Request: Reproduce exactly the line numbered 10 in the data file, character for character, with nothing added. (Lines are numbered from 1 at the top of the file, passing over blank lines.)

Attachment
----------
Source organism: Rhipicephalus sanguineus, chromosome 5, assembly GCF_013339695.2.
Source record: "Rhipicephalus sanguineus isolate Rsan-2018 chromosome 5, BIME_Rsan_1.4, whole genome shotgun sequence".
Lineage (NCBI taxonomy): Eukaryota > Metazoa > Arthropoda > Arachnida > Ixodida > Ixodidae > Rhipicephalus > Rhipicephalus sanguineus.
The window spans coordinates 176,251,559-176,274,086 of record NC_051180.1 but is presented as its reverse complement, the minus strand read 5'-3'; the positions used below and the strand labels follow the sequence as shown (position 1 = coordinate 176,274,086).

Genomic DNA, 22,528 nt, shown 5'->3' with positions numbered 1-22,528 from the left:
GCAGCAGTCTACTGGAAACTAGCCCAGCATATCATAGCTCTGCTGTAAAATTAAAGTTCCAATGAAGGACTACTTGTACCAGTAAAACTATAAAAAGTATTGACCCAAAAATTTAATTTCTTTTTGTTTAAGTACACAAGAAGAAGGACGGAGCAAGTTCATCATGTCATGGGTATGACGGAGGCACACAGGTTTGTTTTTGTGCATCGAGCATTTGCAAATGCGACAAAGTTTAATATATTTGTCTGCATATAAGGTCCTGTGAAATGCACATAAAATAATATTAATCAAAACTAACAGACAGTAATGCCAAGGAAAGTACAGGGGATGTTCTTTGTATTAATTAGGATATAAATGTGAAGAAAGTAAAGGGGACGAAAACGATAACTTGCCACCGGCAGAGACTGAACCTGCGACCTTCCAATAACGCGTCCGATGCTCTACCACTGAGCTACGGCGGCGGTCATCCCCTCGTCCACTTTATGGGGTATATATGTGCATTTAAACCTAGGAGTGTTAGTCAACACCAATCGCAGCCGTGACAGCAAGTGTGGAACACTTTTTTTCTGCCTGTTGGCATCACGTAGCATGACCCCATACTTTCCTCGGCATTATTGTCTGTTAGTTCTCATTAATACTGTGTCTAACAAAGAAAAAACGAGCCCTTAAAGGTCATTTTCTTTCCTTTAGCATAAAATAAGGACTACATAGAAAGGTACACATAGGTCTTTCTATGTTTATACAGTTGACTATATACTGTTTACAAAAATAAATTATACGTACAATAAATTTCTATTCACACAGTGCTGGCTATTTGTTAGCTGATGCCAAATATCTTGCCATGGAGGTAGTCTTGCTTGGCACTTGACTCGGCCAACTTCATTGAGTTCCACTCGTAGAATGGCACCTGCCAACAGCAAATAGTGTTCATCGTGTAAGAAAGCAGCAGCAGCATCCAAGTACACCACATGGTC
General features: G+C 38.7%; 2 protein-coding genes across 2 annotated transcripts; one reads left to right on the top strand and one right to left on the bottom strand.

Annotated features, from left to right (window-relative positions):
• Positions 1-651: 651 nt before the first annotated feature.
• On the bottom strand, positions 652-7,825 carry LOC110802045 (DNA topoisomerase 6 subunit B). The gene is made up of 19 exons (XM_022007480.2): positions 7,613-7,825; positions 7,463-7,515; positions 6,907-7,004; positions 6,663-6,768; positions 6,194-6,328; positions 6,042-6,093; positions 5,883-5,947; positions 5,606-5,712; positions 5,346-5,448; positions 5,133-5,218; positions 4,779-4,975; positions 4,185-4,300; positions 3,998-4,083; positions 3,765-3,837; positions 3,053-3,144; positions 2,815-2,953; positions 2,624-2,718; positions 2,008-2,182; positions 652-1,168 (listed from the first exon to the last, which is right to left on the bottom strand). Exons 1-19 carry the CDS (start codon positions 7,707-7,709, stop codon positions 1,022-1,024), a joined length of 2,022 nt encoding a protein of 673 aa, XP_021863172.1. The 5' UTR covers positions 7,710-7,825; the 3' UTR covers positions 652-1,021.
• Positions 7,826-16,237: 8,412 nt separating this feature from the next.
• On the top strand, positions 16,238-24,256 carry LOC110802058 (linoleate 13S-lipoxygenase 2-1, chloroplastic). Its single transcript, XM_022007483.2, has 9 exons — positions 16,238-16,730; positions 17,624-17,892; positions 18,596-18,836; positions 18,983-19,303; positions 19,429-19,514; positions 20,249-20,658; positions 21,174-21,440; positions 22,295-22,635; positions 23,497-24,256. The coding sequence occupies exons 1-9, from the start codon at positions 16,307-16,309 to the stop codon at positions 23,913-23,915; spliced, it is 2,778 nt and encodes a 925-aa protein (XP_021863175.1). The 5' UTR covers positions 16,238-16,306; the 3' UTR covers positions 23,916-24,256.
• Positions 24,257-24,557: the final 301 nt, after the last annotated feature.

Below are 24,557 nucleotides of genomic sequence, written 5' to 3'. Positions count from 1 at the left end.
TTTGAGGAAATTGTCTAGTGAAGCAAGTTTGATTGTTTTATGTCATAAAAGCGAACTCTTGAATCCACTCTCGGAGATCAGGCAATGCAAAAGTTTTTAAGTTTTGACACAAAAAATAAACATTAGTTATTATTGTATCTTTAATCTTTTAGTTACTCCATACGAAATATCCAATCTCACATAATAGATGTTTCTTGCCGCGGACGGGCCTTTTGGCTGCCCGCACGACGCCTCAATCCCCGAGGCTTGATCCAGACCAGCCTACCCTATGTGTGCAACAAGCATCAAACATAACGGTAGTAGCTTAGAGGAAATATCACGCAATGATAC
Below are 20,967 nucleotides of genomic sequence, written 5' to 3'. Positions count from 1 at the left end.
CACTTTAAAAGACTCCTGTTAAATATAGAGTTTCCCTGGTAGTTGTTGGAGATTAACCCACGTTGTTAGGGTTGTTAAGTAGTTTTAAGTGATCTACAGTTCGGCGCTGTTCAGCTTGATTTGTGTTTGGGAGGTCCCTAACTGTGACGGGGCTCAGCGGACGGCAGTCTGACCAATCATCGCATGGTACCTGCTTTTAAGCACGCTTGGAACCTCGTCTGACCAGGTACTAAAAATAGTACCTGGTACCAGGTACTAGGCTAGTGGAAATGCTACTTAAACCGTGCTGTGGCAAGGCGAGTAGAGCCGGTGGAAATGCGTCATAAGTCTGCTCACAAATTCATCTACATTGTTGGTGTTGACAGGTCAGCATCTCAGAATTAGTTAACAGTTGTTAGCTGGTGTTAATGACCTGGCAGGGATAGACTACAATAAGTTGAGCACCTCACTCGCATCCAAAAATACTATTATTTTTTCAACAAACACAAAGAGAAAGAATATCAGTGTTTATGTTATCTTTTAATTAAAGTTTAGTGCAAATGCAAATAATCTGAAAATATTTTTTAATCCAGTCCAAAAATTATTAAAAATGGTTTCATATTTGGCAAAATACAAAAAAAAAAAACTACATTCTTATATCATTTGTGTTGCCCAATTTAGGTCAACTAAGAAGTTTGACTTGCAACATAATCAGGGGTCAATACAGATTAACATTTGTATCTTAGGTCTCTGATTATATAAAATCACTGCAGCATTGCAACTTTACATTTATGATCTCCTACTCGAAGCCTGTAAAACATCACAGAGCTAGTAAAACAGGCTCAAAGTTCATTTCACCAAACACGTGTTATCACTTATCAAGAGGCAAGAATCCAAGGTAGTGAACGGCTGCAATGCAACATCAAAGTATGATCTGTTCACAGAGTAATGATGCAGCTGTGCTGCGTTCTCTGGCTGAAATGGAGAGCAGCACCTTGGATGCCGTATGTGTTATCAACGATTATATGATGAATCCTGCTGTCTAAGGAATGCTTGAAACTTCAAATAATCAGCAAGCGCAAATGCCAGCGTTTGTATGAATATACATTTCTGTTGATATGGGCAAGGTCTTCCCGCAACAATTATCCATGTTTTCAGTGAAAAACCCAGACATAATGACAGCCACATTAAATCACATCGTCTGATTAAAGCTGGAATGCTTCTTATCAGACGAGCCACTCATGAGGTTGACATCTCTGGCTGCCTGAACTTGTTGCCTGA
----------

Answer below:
• On the bottom strand, positions 652-7,825 carry LOC110802045 (DNA topoisomerase 6 subunit B). The gene is made up of 19 exons (XM_022007480.2): positions 7,613-7,825; positions 7,463-7,515; positions 6,907-7,004; positions 6,663-6,768; positions 6,194-6,328; positions 6,042-6,093; positions 5,883-5,947; positions 5,606-5,712; positions 5,346-5,448; positions 5,133-5,218; positions 4,779-4,975; positions 4,185-4,300; positions 3,998-4,083; positions 3,765-3,837; positions 3,053-3,144; positions 2,815-2,953; positions 2,624-2,718; positions 2,008-2,182; positions 652-1,168 (listed from the first exon to the last, which is right to left on the bottom strand). Exons 1-19 carry the CDS (start codon positions 7,707-7,709, stop codon positions 1,022-1,024), a joined length of 2,022 nt encoding a protein of 673 aa, XP_021863172.1. The 5' UTR covers positions 7,710-7,825; the 3' UTR covers positions 652-1,021.